Chorsu Bazaar is a popular Tashkent sight, aged more than several centuries, was always located at the city’s main square Eski-Juva. A good many of oriental rulers were trampling down the land of the bazaar for ages. More
The Khodja Akhrar Vali Mosque was built at the shakhristan’s highest point of ancient Tashkent in 819. The mosque, re-built, renamed and restored over and over again in different epochs, rises in Old Town amidst the squares of Chorsu, Khadra ans Eski Juva. More
The Center of Tashkent – the places to visit
Amir Timur Square
It includes the Hotel Uzbekistan, Law Institute (former building of girls’ gymnasium), the Amir Timur Museum, the best-known Tashkent Chiming Clock and one of the most grandiose architectural structures in Tashkent – the Palace of Forums. More
Independence Square is found in the center of Tashkent city. It is a favorite resting place for Tashkent residents. This was greatly facilitated by the fact that it is the place where the city’s most beautiful fountains are located. More
Tashkent Television Tower
The Tashkent television tower is one of the another popular Tashkent sights. It is the highest structure in Central Asia. Its total height amounts to 375 meters. The construction of the TV Tower began in1979, and completed in 1981. More
All the Tashkent metro stations have their own inimitable architectural look: marble and granite lining, rows of columns, colorful bas-reliefs, ganch. The lighting plays a critical role in design, which, in one station, creates an atmosphere of festival ball-room, while in another one, makes feel as though you found yourself in mysterious catacombs. More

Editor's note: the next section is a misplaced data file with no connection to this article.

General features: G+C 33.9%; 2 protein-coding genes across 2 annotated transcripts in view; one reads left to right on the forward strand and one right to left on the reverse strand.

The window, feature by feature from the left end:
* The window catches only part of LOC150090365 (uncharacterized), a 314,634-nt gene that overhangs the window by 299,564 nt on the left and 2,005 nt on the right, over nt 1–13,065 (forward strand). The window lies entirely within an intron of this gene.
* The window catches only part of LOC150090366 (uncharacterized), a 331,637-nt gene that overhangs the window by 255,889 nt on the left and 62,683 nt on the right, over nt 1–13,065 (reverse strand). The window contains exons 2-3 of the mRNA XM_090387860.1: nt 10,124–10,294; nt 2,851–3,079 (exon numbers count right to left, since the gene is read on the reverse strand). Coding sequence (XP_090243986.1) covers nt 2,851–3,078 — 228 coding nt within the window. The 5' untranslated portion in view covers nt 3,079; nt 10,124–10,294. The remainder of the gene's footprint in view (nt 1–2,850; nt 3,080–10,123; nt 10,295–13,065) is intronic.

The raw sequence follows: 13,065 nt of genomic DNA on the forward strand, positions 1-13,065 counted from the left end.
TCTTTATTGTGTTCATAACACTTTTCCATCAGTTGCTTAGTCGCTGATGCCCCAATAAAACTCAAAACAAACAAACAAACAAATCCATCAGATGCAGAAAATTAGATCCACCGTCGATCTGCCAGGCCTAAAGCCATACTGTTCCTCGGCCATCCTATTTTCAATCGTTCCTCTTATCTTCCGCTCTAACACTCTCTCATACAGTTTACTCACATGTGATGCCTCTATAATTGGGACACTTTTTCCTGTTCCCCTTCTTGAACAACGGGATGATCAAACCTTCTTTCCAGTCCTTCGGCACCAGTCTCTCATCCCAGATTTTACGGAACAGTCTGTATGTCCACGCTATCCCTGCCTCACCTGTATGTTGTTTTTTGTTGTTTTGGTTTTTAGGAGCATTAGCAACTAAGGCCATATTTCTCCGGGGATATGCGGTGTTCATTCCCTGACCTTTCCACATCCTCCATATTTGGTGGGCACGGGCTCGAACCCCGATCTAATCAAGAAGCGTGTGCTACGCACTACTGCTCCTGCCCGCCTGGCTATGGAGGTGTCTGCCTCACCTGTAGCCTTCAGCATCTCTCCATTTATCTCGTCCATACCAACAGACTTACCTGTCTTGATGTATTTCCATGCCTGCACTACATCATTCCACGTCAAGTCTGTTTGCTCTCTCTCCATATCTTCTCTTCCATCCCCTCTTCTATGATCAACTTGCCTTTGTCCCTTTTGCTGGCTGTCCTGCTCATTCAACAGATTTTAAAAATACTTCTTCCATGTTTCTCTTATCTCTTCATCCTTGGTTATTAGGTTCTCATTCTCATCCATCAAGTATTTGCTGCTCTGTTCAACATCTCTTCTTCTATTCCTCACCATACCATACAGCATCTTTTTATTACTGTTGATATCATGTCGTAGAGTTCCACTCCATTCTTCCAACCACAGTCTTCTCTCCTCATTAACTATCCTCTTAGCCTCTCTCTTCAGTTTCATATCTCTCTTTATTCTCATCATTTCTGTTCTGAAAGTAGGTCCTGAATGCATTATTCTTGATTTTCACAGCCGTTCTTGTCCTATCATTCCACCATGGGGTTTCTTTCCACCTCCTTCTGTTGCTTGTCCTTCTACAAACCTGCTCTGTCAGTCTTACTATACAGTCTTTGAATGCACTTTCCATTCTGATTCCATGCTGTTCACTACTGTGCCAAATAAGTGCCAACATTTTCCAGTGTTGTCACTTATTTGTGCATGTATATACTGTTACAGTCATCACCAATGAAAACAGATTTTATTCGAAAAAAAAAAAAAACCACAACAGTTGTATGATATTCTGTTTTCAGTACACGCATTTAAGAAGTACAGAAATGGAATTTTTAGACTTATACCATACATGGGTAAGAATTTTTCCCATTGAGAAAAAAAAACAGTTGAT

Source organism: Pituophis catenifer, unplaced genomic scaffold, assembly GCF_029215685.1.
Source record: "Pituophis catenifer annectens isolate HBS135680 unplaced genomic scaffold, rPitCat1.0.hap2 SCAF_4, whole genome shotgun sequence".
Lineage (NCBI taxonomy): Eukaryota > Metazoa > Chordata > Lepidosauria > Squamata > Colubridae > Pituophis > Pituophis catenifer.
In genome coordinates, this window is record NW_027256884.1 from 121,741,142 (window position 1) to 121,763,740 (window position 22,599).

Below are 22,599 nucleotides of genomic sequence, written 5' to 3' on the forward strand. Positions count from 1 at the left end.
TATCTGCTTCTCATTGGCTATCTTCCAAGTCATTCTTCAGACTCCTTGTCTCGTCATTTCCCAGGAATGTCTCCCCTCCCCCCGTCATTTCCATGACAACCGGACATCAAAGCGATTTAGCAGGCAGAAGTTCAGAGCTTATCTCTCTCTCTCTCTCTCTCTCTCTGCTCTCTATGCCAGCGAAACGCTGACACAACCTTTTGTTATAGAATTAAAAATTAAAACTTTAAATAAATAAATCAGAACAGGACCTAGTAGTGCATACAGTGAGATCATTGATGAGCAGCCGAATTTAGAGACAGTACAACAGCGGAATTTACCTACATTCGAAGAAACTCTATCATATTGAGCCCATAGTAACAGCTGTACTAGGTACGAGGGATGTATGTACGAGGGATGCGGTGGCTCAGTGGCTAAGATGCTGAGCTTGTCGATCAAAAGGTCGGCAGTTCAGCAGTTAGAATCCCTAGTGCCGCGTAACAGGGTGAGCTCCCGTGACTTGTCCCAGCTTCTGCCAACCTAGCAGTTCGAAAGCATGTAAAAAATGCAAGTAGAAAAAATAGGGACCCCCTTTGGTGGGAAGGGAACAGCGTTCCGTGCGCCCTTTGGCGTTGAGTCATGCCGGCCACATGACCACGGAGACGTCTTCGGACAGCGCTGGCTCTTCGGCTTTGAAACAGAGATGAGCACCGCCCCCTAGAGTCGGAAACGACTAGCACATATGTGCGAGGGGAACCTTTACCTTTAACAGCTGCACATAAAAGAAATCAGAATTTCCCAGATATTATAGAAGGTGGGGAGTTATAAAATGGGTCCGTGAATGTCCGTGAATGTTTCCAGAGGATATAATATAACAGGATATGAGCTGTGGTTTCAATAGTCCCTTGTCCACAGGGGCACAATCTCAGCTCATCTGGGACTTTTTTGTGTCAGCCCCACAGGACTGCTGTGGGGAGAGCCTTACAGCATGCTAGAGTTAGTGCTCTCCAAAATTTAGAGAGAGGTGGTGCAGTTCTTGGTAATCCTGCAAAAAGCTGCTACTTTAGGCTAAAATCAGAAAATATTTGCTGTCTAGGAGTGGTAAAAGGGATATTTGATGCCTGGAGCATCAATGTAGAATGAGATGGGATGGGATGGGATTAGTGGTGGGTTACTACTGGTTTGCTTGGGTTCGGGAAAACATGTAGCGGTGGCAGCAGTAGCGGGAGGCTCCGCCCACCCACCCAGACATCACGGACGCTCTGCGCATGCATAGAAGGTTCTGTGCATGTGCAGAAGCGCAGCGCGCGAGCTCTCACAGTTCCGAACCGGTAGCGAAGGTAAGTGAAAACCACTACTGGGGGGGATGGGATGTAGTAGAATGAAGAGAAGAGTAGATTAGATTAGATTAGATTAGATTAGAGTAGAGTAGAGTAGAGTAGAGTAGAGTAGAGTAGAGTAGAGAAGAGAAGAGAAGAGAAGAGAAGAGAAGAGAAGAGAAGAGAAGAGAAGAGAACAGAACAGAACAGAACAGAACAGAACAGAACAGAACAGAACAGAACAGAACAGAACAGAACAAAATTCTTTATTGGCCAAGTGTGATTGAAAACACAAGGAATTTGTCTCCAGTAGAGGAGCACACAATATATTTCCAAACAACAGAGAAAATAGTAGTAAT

Recreation, entertainment and shopping in Tashkent
The well-known Tashkent shopping and entertainment complexes such as City Macon, Mega Planet, Korzinka and Continent supermarket chains will best suit for shopping and entertainment. In addition the city has centrally located Alay bazaar, where it is possible to buy everything from fresh fruits and vegetables to clothing, souvenirs and jewelries. Bowling, golf-club and paint-ball are also available in Tashkent.
Sights in the vicinity of Tashkent
At 15 km from Tashkent, in the village of Zangiata, there is a famous mausoleum Zangiata, where Muslim Sheikh Ai-Khodja and his wife were buried. More